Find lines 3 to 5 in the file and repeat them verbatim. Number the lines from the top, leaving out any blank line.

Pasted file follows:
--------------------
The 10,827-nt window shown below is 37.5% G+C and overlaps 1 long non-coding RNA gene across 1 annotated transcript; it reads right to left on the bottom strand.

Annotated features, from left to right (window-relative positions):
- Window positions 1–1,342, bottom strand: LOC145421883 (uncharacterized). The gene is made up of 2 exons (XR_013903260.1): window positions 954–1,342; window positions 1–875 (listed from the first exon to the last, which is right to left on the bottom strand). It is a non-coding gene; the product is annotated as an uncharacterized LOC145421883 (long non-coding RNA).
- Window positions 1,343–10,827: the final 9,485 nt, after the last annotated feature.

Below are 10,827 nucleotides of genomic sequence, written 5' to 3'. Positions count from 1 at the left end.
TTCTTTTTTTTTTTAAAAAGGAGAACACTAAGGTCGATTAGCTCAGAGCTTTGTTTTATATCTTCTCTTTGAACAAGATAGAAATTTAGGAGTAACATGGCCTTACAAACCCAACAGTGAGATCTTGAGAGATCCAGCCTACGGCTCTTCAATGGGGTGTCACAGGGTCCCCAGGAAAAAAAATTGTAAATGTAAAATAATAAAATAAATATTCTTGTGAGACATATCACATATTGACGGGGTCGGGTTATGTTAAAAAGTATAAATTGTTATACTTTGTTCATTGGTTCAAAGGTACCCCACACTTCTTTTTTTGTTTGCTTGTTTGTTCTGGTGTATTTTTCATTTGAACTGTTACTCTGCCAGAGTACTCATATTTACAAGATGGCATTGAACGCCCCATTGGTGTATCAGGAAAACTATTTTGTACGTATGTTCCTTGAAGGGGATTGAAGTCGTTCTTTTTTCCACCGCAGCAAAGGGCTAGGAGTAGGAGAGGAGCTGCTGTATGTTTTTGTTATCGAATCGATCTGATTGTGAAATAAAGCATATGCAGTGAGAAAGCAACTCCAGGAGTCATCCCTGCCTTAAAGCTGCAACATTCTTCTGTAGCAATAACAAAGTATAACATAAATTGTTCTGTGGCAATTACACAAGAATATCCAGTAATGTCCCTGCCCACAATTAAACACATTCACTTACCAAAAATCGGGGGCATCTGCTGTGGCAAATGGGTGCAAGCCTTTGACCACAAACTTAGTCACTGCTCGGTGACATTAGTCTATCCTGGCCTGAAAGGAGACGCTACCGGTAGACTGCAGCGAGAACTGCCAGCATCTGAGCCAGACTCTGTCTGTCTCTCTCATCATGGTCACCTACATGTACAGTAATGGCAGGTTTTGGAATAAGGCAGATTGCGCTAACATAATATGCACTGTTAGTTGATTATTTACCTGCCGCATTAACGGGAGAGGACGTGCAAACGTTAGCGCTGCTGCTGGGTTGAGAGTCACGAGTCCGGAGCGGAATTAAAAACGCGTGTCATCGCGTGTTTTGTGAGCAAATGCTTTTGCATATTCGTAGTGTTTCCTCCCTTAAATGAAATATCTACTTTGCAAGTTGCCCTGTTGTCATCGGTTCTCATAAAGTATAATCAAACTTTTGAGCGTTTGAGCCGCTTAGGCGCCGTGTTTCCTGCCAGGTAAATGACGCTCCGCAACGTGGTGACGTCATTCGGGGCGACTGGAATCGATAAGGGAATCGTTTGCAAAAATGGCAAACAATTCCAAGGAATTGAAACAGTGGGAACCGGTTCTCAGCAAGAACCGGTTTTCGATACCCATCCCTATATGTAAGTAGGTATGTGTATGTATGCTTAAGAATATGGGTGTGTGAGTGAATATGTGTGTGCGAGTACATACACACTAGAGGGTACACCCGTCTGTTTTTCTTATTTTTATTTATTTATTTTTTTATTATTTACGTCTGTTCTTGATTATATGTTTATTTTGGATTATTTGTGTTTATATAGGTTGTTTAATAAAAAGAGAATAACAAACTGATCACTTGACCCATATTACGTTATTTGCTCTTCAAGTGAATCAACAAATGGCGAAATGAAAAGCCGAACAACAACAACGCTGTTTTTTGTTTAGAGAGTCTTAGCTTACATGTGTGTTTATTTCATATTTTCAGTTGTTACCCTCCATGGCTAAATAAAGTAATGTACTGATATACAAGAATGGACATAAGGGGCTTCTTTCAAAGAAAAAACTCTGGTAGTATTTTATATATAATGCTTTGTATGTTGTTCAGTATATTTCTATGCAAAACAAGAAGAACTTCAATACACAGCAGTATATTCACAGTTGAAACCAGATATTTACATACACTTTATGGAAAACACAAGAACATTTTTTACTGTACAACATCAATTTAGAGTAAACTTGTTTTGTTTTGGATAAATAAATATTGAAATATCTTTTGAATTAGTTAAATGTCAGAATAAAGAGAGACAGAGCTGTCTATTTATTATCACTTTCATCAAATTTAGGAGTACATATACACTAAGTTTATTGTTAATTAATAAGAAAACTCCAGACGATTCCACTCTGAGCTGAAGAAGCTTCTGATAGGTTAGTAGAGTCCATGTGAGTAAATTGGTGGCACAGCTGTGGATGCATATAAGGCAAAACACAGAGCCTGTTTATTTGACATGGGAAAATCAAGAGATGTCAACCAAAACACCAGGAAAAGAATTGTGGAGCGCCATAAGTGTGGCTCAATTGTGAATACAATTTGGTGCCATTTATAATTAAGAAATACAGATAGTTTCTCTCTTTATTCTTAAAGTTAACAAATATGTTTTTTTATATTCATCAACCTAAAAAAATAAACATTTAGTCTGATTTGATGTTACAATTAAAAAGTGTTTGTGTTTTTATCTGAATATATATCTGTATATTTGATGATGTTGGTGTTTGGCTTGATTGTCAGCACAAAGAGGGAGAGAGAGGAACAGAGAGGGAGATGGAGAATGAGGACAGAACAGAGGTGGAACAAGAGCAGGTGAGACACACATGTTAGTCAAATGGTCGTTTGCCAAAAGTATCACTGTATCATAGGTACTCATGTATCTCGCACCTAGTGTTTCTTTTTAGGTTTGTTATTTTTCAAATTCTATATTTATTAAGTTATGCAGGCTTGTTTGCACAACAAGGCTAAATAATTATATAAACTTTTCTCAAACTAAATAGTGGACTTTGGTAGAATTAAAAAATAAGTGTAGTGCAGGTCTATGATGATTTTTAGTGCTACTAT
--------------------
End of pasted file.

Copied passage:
- Window positions 1–1,342, bottom strand: LOC145421883 (uncharacterized). The gene is made up of 2 exons (XR_013903260.1): window positions 954–1,342; window positions 1–875 (listed from the first exon to the last, which is right to left on the bottom strand). It is a non-coding gene; the product is annotated as an uncharacterized LOC145421883 (long non-coding RNA).
- Window positions 1,343–10,827: the final 9,485 nt, after the last annotated feature.

Below are 10,827 nucleotides of genomic sequence, written 5' to 3'. Positions count from 1 at the left end.